Ashley Holzer is living proof that the key to happiness is in setting realistic goals, and achieving them with a smile on one’s face along the way. She went into these Olympics in Hong Kong with the knowledge that Canada’s team result rested very much on her shoulders. Twenty years ago, she was in a different position when Canada won its first and only Olympic dressage medal, bronze in Seoul.
Cindy Ishoy and Dynasty narrowly missed the bronze medal individually.
“In 1988, Cindy was the leading actress and we played the supporting roles,” Ashley said of that historic moment a few weeks before the long journey to Hong Kong began with quarantine in Aachen, Germany. “This summer I hope to play the leading role for the team.”Photo: tetleyphoto.com
It’s fitting that his name suggests the very thing that he is: popular, with judges and spectators alike. “He’s so correct in so many of the things he does,” says Ashley of the eleven year old Dutch Warmblood gelding who is owned by several of the most important people in her life: her parents Moreen (on left) and Ian Nicoll, and her husband Rusty Holzer.
“He just does everything so easily; it’s obvious to everyone watching. He’s the poster boy for the Happy Grand Prix Horse.”
When Ashley rode to Canada’s strongest placing in the Grand Prix in Hong Kong, she was still proud of her horse, even though his nervousness got the better of him a couple of times and the score of 67.042% fell several points short of his potential.
“Do I wish the score had been higher? Yes.” There were no big mistakes in the test, but Pop Art stumbled twice. “He’s so always in self-carriage, and he isn’t used to doing that. It scared him.”
Back With Her Game Face On
When Ashley returned to the electric atmosphere of the stadium at Sha Tin for the Speciale, it was a different picture, right from the warm up circuits around the ring before the bell rang. Pop Art entered at A with more confidence, and the test was both free of errors and more brilliant. “I thought he was great,” said Ashley after her score of 68.76% went up on the board. “He was much better than the other day, though I could feel him getting tired…but he kept going.”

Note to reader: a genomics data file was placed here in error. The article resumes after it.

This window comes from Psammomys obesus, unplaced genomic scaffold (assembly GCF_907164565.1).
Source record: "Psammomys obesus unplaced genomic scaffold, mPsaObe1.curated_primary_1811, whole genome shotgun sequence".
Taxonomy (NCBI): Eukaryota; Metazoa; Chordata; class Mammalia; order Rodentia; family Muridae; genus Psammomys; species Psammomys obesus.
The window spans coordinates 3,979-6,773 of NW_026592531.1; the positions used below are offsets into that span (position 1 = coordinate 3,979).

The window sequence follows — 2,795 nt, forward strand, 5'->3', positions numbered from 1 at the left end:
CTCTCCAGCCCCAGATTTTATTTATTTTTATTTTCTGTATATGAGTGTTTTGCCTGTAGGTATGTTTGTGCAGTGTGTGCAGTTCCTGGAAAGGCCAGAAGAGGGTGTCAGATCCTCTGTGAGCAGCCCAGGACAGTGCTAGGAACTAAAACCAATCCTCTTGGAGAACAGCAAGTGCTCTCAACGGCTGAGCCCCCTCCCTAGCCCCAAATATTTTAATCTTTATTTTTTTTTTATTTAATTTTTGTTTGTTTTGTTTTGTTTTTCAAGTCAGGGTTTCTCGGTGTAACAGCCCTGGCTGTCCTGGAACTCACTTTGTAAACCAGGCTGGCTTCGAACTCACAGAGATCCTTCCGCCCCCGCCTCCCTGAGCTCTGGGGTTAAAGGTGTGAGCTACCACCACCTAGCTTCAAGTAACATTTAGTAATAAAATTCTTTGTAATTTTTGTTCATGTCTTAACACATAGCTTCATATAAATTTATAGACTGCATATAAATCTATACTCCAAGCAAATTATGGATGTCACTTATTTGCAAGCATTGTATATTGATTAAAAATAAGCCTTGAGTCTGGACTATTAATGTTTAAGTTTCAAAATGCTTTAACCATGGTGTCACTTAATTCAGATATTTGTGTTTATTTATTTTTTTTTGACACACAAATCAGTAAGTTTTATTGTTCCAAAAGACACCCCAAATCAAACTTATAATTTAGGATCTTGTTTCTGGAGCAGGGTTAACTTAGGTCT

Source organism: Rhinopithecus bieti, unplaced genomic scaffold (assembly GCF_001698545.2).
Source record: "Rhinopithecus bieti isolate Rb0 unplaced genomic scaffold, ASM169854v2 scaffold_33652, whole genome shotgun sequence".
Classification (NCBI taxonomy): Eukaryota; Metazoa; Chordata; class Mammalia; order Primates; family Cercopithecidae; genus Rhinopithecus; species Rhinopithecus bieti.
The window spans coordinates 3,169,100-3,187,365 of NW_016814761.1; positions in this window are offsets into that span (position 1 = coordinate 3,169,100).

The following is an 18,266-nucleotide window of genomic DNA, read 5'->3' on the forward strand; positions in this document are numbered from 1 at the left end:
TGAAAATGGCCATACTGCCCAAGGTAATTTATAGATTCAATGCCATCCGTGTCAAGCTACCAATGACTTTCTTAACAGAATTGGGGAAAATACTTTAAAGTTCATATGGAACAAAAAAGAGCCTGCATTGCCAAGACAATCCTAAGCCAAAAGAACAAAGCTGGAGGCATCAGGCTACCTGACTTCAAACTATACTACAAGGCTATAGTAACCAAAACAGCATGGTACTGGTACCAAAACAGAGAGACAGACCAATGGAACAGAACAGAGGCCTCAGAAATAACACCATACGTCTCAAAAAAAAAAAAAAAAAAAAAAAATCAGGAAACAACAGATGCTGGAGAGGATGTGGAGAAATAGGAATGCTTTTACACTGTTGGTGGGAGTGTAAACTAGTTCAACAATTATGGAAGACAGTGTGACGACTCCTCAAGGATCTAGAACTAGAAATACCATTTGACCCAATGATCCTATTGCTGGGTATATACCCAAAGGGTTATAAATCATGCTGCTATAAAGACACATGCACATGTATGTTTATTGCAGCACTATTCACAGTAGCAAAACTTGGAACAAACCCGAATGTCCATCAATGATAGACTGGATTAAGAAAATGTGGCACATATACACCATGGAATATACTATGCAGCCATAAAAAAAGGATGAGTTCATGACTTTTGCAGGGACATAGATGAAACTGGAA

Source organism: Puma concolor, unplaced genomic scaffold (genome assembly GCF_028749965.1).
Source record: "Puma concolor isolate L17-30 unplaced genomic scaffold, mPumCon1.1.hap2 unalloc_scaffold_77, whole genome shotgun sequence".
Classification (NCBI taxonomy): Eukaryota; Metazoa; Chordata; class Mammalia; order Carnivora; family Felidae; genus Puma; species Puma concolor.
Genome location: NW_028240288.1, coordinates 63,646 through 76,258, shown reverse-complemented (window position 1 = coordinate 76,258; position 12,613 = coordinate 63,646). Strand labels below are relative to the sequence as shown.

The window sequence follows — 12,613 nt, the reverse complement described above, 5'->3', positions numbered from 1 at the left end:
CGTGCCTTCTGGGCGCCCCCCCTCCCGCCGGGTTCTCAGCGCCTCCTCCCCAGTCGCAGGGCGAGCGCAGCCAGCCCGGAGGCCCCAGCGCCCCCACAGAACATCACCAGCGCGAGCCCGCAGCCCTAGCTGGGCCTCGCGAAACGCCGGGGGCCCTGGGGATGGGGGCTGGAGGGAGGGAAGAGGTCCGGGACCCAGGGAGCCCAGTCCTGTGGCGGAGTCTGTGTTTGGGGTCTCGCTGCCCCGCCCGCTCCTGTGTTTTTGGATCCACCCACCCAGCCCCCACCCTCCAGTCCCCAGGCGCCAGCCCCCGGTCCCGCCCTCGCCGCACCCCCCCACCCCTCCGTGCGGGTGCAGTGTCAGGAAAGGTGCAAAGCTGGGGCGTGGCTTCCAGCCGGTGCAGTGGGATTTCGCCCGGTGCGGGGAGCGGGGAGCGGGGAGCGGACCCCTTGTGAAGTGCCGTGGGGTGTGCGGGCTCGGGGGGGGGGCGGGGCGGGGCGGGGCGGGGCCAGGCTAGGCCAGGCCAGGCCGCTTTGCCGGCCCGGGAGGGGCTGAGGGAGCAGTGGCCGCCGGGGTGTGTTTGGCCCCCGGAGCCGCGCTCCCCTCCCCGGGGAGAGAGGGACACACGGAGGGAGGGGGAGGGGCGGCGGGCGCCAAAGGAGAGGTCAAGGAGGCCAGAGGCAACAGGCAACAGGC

The weather on the evening of the Speciale was not excessively hot, but the story of these Olympics has been the toll the high humidity has taken on horses’ endurance. “It’s a factor I didn’t take into account,” she says. “I have changed my warm up, adding more walk breaks. My groom whistled me if I did more than eight or nine minutes’ work.”
Ashley had to wait until the final rotation of horses had begun to find out if her score was high enough to put her in the freestyle final. There was more at stake than her own sense of accomplishment: “I have to live with my son and daughter if I don’t make the freestyle.”
Ashley and Pop Art placed fifteenth in the Grand Prix Speciale and will compete in the freestyle final on August 20th. Ashley says she used to hate riding freestyles but now she loves them. Pop Art shines to his Disney Millenium Celebration music.
The program also includes a short section of canter work to the theme from the film National Treasure that Ashley’s daughter Emma found when Ashley and her freestyle designer (the author of this article) were working on music selection in New York city in the fall of 2006.
Whatever her result at these Olympic Games, it is certain that Ashley will go for it with a smile on her face, and with pride in her brilliant little horse. “He really tries for me, and it’s such a great feeling when I feel him trying.”